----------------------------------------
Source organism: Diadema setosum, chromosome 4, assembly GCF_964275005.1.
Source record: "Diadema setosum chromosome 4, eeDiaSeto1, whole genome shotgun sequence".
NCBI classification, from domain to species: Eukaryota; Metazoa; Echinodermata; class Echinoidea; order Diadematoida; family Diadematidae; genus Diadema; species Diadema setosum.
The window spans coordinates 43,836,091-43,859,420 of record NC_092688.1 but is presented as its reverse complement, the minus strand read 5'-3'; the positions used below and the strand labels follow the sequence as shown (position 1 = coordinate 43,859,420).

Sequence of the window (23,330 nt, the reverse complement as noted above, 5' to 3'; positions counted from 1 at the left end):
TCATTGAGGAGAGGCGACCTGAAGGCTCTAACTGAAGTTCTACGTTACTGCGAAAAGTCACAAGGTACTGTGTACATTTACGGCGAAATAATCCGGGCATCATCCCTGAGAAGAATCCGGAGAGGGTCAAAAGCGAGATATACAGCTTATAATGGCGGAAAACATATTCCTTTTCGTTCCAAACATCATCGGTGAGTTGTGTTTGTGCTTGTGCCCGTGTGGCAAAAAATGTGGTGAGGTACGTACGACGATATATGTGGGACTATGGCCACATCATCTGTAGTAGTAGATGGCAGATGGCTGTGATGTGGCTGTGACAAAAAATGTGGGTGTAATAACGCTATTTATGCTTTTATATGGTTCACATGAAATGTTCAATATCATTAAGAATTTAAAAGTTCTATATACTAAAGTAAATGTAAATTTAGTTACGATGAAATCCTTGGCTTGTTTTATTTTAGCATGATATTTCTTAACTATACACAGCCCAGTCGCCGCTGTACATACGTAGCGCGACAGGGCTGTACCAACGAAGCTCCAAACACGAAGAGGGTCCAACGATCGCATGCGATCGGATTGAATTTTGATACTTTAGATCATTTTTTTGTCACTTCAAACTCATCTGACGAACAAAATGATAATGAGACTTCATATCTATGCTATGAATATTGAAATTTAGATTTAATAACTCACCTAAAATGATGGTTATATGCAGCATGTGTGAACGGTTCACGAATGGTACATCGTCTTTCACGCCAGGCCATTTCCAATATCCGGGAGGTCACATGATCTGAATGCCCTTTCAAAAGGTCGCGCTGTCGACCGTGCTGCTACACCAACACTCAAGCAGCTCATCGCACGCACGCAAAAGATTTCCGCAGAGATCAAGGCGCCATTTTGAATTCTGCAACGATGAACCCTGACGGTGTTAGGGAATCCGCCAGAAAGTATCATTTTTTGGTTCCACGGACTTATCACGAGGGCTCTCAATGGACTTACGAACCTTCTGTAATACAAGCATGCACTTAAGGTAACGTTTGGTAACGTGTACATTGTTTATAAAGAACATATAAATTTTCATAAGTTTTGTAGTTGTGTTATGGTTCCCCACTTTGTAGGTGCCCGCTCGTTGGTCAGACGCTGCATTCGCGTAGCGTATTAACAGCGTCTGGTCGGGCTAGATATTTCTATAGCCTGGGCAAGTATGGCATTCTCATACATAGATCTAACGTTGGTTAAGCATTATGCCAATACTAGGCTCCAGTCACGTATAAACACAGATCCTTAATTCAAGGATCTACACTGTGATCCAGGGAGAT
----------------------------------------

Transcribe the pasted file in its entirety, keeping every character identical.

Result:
Source organism: Diadema setosum, chromosome 4, assembly GCF_964275005.1.
Source record: "Diadema setosum chromosome 4, eeDiaSeto1, whole genome shotgun sequence".
NCBI classification, from domain to species: Eukaryota; Metazoa; Echinodermata; class Echinoidea; order Diadematoida; family Diadematidae; genus Diadema; species Diadema setosum.
The window spans coordinates 43,836,091-43,859,420 of record NC_092688.1 but is presented as its reverse complement, the minus strand read 5'-3'; the positions used below and the strand labels follow the sequence as shown (position 1 = coordinate 43,859,420).

Sequence of the window (23,330 nt, the reverse complement as noted above, 5' to 3'; positions counted from 1 at the left end):
TCATTGAGGAGAGGCGACCTGAAGGCTCTAACTGAAGTTCTACGTTACTGCGAAAAGTCACAAGGTACTGTGTACATTTACGGCGAAATAATCCGGGCATCATCCCTGAGAAGAATCCGGAGAGGGTCAAAAGCGAGATATACAGCTTATAATGGCGGAAAACATATTCCTTTTCGTTCCAAACATCATCGGTGAGTTGTGTTTGTGCTTGTGCCCGTGTGGCAAAAAATGTGGTGAGGTACGTACGACGATATATGTGGGACTATGGCCACATCATCTGTAGTAGTAGATGGCAGATGGCTGTGATGTGGCTGTGACAAAAAATGTGGGTGTAATAACGCTATTTATGCTTTTATATGGTTCACATGAAATGTTCAATATCATTAAGAATTTAAAAGTTCTATATACTAAAGTAAATGTAAATTTAGTTACGATGAAATCCTTGGCTTGTTTTATTTTAGCATGATATTTCTTAACTATACACAGCCCAGTCGCCGCTGTACATACGTAGCGCGACAGGGCTGTACCAACGAAGCTCCAAACACGAAGAGGGTCCAACGATCGCATGCGATCGGATTGAATTTTGATACTTTAGATCATTTTTTTGTCACTTCAAACTCATCTGACGAACAAAATGATAATGAGACTTCATATCTATGCTATGAATATTGAAATTTAGATTTAATAACTCACCTAAAATGATGGTTATATGCAGCATGTGTGAACGGTTCACGAATGGTACATCGTCTTTCACGCCAGGCCATTTCCAATATCCGGGAGGTCACATGATCTGAATGCCCTTTCAAAAGGTCGCGCTGTCGACCGTGCTGCTACACCAACACTCAAGCAGCTCATCGCACGCACGCAAAAGATTTCCGCAGAGATCAAGGCGCCATTTTGAATTCTGCAACGATGAACCCTGACGGTGTTAGGGAATCCGCCAGAAAGTATCATTTTTTGGTTCCACGGACTTATCACGAGGGCTCTCAATGGACTTACGAACCTTCTGTAATACAAGCATGCACTTAAGGTAACGTTTGGTAACGTGTACATTGTTTATAAAGAACATATAAATTTTCATAAGTTTTGTAGTTGTGTTATGGTTCCCCACTTTGTAGGTGCCCGCTCGTTGGTCAGACGCTGCATTCGCGTAGCGTATTAACAGCGTCTGGTCGGGCTAGATATTTCTATAGCCTGGGCAAGTATGGCATTCTCATACATAGATCTAACGTTGGTTAAGCATTATGCCAATACTAGGCTCCAGTCACGTATAAACACAGATCCTTAATTCAAGGATCTACACTGTGATCCAGGGAGAT